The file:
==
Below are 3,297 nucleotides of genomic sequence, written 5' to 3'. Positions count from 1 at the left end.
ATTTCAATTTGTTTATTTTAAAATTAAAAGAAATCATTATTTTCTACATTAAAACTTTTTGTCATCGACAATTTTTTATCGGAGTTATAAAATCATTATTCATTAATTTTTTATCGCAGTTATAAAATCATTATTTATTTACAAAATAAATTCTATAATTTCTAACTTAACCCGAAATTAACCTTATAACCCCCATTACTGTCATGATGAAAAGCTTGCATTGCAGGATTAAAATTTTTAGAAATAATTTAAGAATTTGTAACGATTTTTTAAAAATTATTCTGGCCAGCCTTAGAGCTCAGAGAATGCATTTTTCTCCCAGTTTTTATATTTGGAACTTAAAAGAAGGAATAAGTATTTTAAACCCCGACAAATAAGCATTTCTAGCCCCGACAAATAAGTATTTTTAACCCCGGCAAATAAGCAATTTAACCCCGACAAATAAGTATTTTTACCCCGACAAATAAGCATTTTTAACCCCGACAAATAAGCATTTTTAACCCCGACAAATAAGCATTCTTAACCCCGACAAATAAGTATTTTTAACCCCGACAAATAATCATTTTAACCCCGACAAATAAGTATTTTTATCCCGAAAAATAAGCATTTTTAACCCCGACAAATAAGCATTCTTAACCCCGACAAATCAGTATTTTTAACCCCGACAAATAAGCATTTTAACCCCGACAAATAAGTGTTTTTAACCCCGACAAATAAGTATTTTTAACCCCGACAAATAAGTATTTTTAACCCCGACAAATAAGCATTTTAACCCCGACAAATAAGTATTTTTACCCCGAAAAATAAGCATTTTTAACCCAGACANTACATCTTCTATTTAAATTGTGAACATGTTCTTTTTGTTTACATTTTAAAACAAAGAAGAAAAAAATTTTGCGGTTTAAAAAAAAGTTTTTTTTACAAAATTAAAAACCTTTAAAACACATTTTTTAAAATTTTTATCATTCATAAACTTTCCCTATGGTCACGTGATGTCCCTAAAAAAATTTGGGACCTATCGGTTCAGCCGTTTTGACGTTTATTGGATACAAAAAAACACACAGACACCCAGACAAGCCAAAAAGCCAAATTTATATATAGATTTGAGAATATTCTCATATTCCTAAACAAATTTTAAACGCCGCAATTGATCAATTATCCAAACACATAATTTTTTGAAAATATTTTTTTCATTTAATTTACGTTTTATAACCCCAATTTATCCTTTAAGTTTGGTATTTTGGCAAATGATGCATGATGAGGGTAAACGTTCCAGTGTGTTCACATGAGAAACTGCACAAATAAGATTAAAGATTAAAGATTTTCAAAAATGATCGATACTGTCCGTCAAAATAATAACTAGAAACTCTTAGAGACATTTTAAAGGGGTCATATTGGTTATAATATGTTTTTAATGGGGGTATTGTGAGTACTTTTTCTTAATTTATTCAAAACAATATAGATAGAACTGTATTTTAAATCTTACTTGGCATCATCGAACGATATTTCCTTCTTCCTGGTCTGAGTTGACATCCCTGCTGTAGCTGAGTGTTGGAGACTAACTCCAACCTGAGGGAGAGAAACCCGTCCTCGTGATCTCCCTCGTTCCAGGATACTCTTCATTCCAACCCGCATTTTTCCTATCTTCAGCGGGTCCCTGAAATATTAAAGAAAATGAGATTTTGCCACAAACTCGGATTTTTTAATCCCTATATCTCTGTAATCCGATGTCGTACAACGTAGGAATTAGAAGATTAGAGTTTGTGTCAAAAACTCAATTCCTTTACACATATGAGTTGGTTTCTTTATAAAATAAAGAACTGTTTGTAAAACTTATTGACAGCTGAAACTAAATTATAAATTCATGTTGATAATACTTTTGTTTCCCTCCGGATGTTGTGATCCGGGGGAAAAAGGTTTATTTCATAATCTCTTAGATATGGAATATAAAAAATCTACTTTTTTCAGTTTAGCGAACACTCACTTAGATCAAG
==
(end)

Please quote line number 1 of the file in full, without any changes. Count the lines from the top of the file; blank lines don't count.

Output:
Below are 3,297 nucleotides of genomic sequence, written 5' to 3'. Positions count from 1 at the left end.